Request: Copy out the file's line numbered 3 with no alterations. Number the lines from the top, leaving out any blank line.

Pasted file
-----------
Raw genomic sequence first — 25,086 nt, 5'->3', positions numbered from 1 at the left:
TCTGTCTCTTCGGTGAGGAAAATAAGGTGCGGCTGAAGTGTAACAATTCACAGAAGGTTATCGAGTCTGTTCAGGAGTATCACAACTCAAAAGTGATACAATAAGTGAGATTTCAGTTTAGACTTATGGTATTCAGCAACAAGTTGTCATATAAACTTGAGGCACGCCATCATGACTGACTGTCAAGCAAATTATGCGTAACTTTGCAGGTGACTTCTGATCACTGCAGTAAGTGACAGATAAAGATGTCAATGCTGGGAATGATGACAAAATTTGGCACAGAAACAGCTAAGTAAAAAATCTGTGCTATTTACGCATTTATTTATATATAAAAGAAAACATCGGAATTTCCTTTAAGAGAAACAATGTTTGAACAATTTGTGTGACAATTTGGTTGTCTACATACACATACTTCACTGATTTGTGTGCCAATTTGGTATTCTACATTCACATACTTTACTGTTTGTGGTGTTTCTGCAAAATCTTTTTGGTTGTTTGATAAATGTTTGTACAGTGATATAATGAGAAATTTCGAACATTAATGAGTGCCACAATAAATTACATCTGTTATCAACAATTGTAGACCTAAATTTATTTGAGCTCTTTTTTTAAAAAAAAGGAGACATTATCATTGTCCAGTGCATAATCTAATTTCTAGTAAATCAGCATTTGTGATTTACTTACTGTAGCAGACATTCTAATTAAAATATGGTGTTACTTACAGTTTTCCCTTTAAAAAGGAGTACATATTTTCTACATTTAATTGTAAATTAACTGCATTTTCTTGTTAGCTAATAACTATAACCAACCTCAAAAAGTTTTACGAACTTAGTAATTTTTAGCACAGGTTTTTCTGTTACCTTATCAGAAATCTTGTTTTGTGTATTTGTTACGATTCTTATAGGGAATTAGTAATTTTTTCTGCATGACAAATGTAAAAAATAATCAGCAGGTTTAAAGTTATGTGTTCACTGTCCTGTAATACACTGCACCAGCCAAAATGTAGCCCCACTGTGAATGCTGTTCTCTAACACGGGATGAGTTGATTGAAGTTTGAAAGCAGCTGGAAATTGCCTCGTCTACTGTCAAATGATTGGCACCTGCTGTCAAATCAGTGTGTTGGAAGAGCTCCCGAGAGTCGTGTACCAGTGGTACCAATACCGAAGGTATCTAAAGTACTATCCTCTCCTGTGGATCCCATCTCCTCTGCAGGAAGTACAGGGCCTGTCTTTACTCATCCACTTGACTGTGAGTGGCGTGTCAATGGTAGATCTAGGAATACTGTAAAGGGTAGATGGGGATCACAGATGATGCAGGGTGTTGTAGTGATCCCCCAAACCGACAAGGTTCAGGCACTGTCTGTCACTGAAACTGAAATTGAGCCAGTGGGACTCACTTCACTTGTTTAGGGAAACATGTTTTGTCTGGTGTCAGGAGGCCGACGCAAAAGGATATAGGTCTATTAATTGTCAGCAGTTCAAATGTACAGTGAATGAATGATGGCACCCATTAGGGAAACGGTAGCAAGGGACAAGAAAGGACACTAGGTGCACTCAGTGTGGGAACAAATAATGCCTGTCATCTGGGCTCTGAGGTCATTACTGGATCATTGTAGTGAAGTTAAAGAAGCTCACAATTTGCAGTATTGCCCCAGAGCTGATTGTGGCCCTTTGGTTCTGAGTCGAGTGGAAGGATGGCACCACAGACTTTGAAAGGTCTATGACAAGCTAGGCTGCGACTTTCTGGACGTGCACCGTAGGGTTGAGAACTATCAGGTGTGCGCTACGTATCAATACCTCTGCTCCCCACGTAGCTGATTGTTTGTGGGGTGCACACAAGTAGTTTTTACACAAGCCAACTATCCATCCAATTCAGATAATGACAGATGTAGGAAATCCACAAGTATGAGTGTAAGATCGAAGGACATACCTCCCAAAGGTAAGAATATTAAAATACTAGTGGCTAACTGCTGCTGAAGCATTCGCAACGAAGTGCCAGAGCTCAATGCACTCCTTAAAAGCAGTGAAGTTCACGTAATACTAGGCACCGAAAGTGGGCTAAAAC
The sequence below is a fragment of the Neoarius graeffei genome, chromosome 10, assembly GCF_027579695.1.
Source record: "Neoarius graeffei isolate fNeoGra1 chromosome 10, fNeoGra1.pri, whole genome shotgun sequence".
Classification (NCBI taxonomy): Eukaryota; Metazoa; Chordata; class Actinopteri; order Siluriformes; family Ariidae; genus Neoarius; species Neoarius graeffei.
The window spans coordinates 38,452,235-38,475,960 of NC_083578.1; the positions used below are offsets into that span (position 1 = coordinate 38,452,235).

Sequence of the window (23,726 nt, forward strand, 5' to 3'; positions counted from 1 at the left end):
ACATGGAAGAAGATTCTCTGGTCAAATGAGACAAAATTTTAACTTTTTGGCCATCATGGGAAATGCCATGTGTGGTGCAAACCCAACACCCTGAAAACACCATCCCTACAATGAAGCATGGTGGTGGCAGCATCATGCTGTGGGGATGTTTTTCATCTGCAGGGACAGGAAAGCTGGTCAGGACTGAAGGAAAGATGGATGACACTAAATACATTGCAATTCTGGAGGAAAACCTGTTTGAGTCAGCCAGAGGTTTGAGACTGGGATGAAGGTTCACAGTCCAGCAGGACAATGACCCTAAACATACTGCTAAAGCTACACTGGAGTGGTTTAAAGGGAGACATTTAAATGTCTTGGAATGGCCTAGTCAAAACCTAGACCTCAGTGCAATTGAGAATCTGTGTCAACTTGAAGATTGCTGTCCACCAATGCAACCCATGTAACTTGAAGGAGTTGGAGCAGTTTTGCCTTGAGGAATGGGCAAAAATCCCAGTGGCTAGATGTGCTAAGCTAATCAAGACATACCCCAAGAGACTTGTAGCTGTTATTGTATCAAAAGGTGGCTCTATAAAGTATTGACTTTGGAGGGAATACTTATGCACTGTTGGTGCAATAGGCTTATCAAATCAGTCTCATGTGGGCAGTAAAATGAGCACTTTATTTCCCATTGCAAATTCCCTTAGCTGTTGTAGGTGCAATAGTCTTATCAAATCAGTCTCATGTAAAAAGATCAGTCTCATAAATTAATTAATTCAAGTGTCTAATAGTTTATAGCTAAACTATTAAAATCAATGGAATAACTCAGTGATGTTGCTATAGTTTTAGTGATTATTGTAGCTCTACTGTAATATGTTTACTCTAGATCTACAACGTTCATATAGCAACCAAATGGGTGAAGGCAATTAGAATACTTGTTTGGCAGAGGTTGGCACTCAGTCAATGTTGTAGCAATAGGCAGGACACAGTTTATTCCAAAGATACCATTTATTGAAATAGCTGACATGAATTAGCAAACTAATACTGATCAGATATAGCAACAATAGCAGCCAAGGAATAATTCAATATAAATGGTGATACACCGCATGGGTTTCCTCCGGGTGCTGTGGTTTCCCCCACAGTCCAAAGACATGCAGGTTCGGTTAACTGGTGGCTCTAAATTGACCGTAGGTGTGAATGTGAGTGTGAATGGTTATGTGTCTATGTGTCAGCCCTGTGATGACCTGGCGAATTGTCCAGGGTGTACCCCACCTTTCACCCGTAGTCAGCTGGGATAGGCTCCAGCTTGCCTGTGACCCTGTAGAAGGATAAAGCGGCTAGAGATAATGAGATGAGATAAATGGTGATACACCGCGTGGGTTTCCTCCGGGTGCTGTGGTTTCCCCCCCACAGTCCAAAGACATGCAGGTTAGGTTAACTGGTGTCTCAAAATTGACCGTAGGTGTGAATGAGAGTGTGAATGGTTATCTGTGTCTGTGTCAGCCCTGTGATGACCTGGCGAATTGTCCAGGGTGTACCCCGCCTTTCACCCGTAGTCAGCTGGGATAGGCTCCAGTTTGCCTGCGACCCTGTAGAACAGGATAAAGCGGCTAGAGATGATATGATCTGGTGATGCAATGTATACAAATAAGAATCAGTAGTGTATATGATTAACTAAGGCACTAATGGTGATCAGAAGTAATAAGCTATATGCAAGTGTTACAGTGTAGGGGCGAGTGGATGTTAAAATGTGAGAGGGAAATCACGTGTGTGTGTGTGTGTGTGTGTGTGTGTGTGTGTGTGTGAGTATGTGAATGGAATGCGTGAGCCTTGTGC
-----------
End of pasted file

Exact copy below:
The sequence below is a fragment of the Neoarius graeffei genome, chromosome 10, assembly GCF_027579695.1.